The spears' discoverer, however, German archaeologist Hartmut Thieme, reports in the Feb. 26 issue of the journal Nature that the artifacts are clearly 400,000 years old, based on the well-known age of the 10-meter-deep geological layer in which they were uncovered. The spears were unearthed along with notched wooden implements that presumably held stone blades, sundry stone tools, the remains of a fire and thousands of horse bones (some showing evidence of butchery).
At that time, Thieme says, the site was on the shore of a flat lake in a cool, open landscape of meadows and steppes.
[Thieme, of] the Institute for Historic Site Preservation in Hanover, who has been excavating the mine area for more than 15 years, said he is "very sure" that the spears, which average 2 meters in length and nearly 5 cm in maximum diameter, were designed to be thrown at large animals.
The center of gravity or balance point of each spear is almost exactly one third of the way from the point. Modern javelins are built on the same aerodynamic pattern with the same balance, Thieme said, and the well-preserved spruce wood bears unmistakable evidence of meticulous working with stone tools.
British archaeologist Robin Dennell argues in an accompanying essay in Nature that the objects are "unquestionably" throwing spears fashioned with patient skill, and that "to regard them as snow probes or digging sticks is like claiming that power drills are paperweights."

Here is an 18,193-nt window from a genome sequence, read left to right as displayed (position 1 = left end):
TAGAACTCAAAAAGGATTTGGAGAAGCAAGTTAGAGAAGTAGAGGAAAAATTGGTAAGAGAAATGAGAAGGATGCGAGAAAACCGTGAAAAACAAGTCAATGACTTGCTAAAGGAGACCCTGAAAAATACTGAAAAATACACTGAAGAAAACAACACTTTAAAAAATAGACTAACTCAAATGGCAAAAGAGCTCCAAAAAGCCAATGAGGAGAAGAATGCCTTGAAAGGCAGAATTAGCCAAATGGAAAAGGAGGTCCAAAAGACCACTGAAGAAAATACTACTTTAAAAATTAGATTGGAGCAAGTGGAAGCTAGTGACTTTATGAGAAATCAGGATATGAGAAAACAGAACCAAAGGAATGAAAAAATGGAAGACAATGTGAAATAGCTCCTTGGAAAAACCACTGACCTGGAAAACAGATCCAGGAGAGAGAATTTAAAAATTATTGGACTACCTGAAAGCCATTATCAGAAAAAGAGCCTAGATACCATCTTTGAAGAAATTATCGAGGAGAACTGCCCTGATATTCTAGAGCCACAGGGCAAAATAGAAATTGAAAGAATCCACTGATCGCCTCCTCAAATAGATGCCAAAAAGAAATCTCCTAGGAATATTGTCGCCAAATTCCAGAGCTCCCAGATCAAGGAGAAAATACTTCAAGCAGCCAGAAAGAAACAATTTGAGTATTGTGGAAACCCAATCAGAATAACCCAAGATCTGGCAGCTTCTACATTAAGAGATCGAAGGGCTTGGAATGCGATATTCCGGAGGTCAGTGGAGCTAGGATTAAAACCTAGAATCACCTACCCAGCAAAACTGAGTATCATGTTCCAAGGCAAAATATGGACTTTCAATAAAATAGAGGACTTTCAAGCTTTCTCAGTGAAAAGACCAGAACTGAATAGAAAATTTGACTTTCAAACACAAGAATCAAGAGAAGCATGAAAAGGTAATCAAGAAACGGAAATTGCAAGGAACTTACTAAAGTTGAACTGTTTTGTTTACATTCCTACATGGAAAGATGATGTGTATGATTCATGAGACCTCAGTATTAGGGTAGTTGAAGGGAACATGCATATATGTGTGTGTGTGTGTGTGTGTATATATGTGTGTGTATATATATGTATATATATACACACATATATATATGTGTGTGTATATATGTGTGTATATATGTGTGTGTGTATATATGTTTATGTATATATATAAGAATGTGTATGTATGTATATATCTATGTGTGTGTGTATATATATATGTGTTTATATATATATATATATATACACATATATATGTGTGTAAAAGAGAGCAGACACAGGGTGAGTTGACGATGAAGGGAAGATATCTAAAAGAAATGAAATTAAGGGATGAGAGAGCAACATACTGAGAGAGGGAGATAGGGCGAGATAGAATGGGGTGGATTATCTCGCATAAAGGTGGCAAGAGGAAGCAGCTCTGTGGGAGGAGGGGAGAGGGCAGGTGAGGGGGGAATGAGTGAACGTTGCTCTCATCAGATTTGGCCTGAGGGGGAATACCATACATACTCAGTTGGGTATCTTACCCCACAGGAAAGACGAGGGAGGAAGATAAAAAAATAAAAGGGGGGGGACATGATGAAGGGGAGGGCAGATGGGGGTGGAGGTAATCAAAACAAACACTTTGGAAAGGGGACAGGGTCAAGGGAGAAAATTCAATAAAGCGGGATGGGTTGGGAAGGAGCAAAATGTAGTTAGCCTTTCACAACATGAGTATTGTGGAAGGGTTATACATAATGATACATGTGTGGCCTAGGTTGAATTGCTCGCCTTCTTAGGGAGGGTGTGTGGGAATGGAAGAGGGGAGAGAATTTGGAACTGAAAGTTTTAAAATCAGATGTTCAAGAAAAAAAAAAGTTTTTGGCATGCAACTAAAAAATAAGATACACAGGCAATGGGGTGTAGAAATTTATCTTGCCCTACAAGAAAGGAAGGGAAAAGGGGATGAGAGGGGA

Researchers have found two other apparent cases of early artisans: a 125,000-year-old spear dug up near Lehringen, Germany, in 1948; and a 500,000-year-old rhino bone found in England that has a circular hole that could have been produced by a flying spear.
Thieme's claim is strong because the coal-mine area has been extensively studied and is known to contain evidence of several interglacials, as the period between ice ages are called. If Thieme's artifacts are accepted as 400,000-year-old throwing spears, it will substantially revise the reputation of Europe's primordial humanlike (hominid) immigrants. Earlier this century, experts tended to believe that our ancestors during that period, somewhere in the transition between the coarse but cunning Homo erectus and the more slender, brainy and dexterous modern Homo sapiens, were noble hunters who roamed in search of mastodon or other big mammals.
In the 60s, says Kathy Schick of the CRAFT center at Indiana University, skeptics began to emphasize the embarrassing absence of definitive evidence that large animals actually had been killed by early hominids.
Over the next 30 years, scientists gradually came to a tentative consensus that the predecessors of modern humans were probably opportunistic scavengers who usually ate vegetable foods and hunted small animals. If they got meat from large prey, it was likely taken from carcasses of animals killed by other predators and then skinned and dismembered with stone tools.
The new German claim defies those assumptions. "It really argues that to live in these [cold northern European] places at all, people really had to be hunters," Brooks says. "They couldn't rely on just whatever happened to die. They couldn't have survived that way because throughout too much of the year there would have been no alternative food sources to meat."
In addition, Toth and Schick noted, conclusive proof of deliberate big-game hunting would have other important implications for the hominids' society. Scavenging can be done more or less at random, but systematic hunts require "another threshold of social organization.
"You don't have to be a rocket scientist," Toth says, "but it probably does require more group activity and coordination of members of groups."